Well, they are not a requirement for being competent with a pistol.

Thanks though, glad you are faster.  Did you sell all of your non dot pistols?

If not, why not, surely they are worthless.
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Which is absolutely absurd, and the OP clearly went for a sensationalized thread title, for what reason....who knows.  It unfortunately has set the tone for a lot of the responses in this thread.

That being said, beyond the BS of the title, the core of the discussion has some very good conversation points.

Iron sight pistols are absolutely relevant, plenty useful, and will continue to be for many years.

Red dot sights do however have some advantages, but they come at the expense of time, effort, and $$.  Some people will recognize those advantages more than others.  Its for the end user to decide.  Unfortunately, its really not something you can determine by firing a magazine or two through a buddy's gun, so there is quite a bit that goes into it.

The advantages that I have seen have gone far beyond just red dot pistols- I'm now a better iron sight pistol shooter as well.  The red dot simply gives the user more feedback than iron sights can.  If you can't see it, its hard to correct.  The red dot lets you see everything.  Natural movement, where the dot goes under recoil (to correct grip), and if you dip during cadence.

I do encourage those who have the means and the time to give the MRDS a serious look.
Link Posted: 10/24/2019 3:01:04 PM EST
[Last Edit: 10/24/2019 3:02:03 PM EST by bcauz3y]
Link Posted: 10/24/2019 3:02:53 PM EST
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Originally Posted By Strela:

Boy, some of you guys are like born-again Christians when it comes to some gun stuff.

I'm not poo-pooing dots on handguns. I think they are probably a good idea, I don't see them as a "gimmick", but I've decided they're not for me.

As I age? LOL, I'm going to be 73 in a few months (if I get through my current heart issues) so as I said, I don't have the time/money/patience to switch to a new system.

I've been carrying for about 50 years now and have only once-once-drawn my handgun. I'm very satisfied with the sights on my carry guns, even though most people here hate them (Big Dot.)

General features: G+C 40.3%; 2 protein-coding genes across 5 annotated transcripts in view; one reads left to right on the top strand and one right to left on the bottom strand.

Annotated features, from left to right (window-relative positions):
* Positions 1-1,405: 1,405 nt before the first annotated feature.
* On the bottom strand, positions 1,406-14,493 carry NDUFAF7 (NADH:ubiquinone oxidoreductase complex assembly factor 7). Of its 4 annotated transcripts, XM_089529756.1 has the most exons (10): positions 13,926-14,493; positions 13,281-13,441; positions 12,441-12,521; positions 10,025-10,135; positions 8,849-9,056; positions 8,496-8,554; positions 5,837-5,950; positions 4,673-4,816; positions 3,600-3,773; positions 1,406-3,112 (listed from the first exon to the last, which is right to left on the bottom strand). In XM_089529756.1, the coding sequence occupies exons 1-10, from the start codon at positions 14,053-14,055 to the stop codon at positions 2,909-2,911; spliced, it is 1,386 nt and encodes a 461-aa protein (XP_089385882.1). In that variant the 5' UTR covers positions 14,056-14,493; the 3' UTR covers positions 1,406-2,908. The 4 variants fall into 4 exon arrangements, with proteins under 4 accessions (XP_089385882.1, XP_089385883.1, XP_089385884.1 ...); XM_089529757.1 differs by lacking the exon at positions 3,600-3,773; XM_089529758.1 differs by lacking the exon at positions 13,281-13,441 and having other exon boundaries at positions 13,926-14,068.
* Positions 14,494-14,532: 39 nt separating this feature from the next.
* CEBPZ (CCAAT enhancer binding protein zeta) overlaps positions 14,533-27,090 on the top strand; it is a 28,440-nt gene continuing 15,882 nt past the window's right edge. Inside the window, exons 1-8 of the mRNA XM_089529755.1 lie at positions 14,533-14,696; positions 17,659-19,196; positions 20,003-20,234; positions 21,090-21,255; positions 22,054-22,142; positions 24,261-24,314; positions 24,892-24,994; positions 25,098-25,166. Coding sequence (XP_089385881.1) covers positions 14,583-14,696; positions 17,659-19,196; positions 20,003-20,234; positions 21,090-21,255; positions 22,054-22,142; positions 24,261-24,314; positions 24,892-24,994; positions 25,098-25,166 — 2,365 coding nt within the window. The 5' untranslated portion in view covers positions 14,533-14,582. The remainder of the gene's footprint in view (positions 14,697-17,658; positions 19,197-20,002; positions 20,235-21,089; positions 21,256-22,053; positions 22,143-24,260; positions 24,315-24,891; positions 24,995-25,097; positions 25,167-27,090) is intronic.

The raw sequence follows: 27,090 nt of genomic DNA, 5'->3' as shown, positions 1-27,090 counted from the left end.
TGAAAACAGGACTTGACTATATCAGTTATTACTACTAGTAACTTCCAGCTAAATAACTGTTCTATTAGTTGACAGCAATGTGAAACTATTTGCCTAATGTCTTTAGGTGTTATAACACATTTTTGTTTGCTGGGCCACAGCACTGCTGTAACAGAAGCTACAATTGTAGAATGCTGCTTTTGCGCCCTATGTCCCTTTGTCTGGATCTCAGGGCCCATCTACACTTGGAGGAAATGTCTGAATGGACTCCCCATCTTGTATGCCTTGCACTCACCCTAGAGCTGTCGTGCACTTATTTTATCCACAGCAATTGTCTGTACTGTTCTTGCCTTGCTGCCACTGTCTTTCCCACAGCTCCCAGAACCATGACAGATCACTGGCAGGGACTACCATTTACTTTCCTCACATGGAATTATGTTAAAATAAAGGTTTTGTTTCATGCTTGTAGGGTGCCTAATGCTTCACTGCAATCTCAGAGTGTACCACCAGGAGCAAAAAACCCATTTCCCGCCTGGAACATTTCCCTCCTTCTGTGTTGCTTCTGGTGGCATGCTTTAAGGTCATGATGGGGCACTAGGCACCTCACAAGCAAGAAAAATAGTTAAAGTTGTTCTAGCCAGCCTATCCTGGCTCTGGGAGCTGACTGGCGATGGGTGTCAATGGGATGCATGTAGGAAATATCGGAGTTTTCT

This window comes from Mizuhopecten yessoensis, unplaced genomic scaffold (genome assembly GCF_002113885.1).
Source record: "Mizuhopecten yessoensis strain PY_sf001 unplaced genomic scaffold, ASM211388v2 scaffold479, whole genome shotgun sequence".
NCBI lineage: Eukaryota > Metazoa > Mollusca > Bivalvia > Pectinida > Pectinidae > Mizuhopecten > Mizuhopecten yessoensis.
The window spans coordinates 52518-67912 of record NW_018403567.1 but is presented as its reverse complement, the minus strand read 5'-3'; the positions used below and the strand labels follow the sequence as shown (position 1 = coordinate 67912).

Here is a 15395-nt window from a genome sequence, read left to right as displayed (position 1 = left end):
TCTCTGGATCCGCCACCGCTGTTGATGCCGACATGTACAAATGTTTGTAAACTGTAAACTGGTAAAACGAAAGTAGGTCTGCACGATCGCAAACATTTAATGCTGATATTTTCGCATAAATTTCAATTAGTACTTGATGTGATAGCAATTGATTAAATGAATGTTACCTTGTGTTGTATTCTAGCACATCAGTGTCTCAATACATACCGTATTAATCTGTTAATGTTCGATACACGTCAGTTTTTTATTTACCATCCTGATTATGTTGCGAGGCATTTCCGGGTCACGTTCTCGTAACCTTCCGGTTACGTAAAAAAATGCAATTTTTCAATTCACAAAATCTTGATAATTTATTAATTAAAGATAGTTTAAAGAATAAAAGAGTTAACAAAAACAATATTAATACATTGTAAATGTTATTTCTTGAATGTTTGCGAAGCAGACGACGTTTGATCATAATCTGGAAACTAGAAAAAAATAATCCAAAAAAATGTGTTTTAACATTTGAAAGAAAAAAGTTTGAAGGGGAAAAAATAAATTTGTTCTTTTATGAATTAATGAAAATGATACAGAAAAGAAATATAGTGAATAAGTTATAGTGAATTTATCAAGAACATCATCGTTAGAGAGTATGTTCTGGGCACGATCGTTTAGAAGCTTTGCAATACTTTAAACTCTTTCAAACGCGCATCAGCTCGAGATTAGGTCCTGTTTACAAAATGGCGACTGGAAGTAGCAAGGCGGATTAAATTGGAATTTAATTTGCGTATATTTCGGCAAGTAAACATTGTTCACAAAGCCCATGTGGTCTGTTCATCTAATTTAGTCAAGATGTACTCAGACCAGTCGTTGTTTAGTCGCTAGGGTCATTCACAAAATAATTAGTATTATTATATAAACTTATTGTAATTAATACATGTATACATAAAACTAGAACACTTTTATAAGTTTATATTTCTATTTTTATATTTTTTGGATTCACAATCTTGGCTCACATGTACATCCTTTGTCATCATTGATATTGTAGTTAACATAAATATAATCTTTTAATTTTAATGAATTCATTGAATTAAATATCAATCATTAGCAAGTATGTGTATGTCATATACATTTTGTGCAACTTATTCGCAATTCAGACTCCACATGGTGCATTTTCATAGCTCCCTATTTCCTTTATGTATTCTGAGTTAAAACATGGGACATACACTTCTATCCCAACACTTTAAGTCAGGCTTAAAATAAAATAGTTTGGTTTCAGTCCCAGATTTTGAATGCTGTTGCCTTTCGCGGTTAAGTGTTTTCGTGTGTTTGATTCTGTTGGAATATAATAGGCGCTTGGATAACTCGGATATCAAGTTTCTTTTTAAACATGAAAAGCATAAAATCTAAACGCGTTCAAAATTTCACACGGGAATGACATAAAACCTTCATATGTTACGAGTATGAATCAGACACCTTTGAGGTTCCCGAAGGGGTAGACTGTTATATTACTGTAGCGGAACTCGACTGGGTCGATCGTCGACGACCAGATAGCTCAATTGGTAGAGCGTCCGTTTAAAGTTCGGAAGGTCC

I have RDS that I still like on most of my rifles , even though my astigmatism makes the dot less than perfect. My son gave me a PA Cyclops and I'll see if that makes a difference.

Unless you have some statistics to show that an overwhelming number of LE agencies are switching to optics in the immediate future, my statement still stands. Same for Big Army, Big AF, etc., not SOCOM.

And even if they do tomorrow, I won't be following suit for the reasons I've stated.
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Your reasoning for not wanting to make the jump is completely logical.

A lot of agencies have learned that "heres a red dot gun, pass the qualification and go" isn't the right approach.  Around here, its fairly common for agencies to require some sort of formalized training to allow officers to use a MRDS on a handgun.

There is only one "state" MRDS course available here right now, and its backed up like crazy.  The demand is there, but until enough guys have gone to "train the trainer for MRDS" classes, its going to take some time.  But I can ASSURE you, the demand is there and its taking off, at least around here.
Link Posted: 10/24/2019 3:05:18 PM EST
Link Posted: 10/24/2019 3:07:02 PM EST
[Last Edit: 10/24/2019 3:08:14 PM EST by 45-Seventy]
Discussion ForumsJump to Quoted PostQuote History
Originally Posted By bcauz3y:
Irons are faster, cheaper and more reliable.

Simple really.
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1) Nope
2) Yes
3) Run BUIS, don’t buy junk, and remember to change your battery every year.
Link Posted: 10/24/2019 3:08:21 PM EST
[Last Edit: 10/24/2019 3:10:16 PM EST by bcauz3y]
Link Posted: 10/24/2019 3:10:14 PM EST
[Last Edit: 10/24/2019 3:20:22 PM EST by Marksman14]
Discussion ForumsJump to Quoted PostQuote History
Originally Posted By bcauz3y:
Irons are faster, cheaper and more reliable.

Simple really.
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Absolutely disagree, absolutely agree, sometimes yes, sometimes no....but thats why MRDS guns typically have both setups.

Part in red is for me.  May not be true for others, but I've found I'm faster and most guys I know who are using them have come to the same conclusion- to be more specific, I also include accuracy thresholds when I say "faster".  Speed is useless without getting hits- I've found I can get better groups in less time with irons...especially beyond 7 yards.

If you're on a rigorous training schedule, I'm guessing a guy like you would really do well with a dot.
Link Posted: 10/24/2019 3:12:56 PM EST
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Originally Posted By bcauz3y:

I see probably as many pistols with them as I do without them these days in classes. Most .civ, though. Cops aren't making the move.
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Gun dork cops are

Theres a lot that goes into cops using them.  Department policy is also a huge limiter around here.  Cops are notoriously cheap, and frankly some simply aren't paid enough to be able to do it.  Those hurdles are a major limiter.